Government figures released this week show a sharp rise in UK unemployment to 7.9 percent in recent months, as widespread public sector job losses and private sector stagnation take their toll.
The figures were released just days after youth rebellions in London and other cities in England. The political establishment and the media joined forces to insist that social deprivation and joblessness played no role in the disturbances, but the official statistics prove otherwise.
UK unemployment increased 1.8 percent to 2.49 million in the three months to June this year—an additional 154,000 people out of work.
Youth unemployment is moving towards the 1 million mark, reaching 950,000 over the past few months, as 20.2 percent—one in five—of those between the ages of 16 and 24 are unable to find work. Almost 100,000 of these have been unemployed for two years or more.
Amongst school leavers, aged 16 and 17, almost one in two job seekers are without employment. These levels of joblessness amongst young people are now comparable with that during the early 1980s, a grim period for young workers, but this is set to worsen.
Unemployment among women is now the highest since 1988—rising by 21,000 to 1.05 million.
These increases are the result of a virtual stagnation in the UK economy. UK GDP rose by just 0.2 percent this quarter. The threat of a repeat of the recession that followed the 2008 financial crash is becoming increasingly imminent, given the recent shocks on the world stock markets and the gathering debt crisis in Europe.
The North West region has been particularly affected, with the number of jobless up by 13 percent to a total of 300,000 without work. This region’s major cities, Manchester and Liverpool, both contain areas affected by the recent rioting.
London—where the disturbances were sparked by the police killing of 29-year-old Mark Duggan—is also badly hit. Official unemployment stands at 406,000 in the capital, the first time it has risen above 400,000 in 15 years. This is almost 10 percent of those economically active in London—a figure only surpassed by the North East region, where it is 10 percent.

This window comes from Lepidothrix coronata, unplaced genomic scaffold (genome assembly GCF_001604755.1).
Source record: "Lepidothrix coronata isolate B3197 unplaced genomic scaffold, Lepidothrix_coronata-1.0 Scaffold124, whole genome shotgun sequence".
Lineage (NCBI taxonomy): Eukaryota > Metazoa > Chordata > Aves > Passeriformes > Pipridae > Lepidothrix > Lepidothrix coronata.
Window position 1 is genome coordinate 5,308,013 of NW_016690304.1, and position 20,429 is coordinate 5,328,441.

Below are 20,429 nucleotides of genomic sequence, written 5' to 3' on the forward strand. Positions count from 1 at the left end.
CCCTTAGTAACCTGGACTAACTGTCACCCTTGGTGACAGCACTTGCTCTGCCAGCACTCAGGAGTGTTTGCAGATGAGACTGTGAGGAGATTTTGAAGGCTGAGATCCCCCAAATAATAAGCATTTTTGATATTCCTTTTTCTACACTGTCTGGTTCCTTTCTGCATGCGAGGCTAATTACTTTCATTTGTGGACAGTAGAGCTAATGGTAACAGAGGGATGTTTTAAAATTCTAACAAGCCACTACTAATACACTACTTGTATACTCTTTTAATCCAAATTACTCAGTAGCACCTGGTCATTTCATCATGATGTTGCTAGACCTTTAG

Data published by the Guardian indicates that two-fifths of the more than 1,000 predominantly young people so far prosecuted for involvement in the disturbances live in the poorest areas of the UK.
Another report published by the Trades Union Congress (TUC) indicates that the three boroughs of London most affected by rioting—Hackney, Tottenham and Lewisham—are amongst the top 10 most difficult places to find work in the country.
In Hackney, an average of 22 applicants compete for every job vacancy. The figure in Haringey, where Tottenham is located, is 29 applicants per vacancy; 21 applicants per vacancy compete in Lewisham.
An investigation by Children & Young People Now revealed that budgets for youth services, including the Connexions careers advice service, in these areas have been dramatically cut back in recent years, with more cuts on the way. Haringey saw a 61 percent cut this year, with 30 percent cuts predicted next year. Young people’s services have been slashed 30 percent in riot-hit Salford this year, with further cuts of 18 percent in the pipeline. The London borough of Lambeth saw a reduction of its youth funding from £8.9 million to £6.2 million for the next financial year.
These figures point to the bleak future facing young people across Britain as opportunities become increasingly scarce. They are an indication of what young people can expect as the Conservative/Liberal Democrat coalition government imposes an austerity agenda without precedent in recent decades.
Unemployment numbers are to be swelled by the large number of university graduates now trying to enter the job market. The unemployment rate for those within two years of graduation has doubled since the 2008 financial crash to one in five.
In addition, many young people hoping to enter university this year have been unable to find places. There has been a desperate scramble for university places as potential students seek to avoid next years’ trebling of tuition fees to £9,000. But the number of places available has fallen. The clearing process, whereby applicants who initially failed to gain a place at their chosen institution are allocated courses elsewhere, saw 192,000 students competing for just 29,500 places.
Many workers have been forced to work part-time, or on a self-employed basis due to the lack of full-time jobs. Those in part-time/self-employment rose by 83,000 in the three months to June—a total of 1.26 million workers. They will be without any employment contracts as a whole, denied access to sick pay and holiday entitlements.
Employers are using the rising unemployment rolls to squeeze wages. Average weekly earnings grew just 2.2 percent in the last quarter. With inflation running at double this amount, this is actually a decline in real wages. In the retail, hospitality and public sectors, annual wage growth measured over the same timeframe was less than 2 percent.
This economic insecurity and joblessness takes place under conditions of soaring prices, especially in basics such as utilities, transport and food. Only last week it was announced that British Gas will hike electricity and gas prices by 16 and 18 percent respectively, while rail fares are set to increase by an average of 8 percent next year.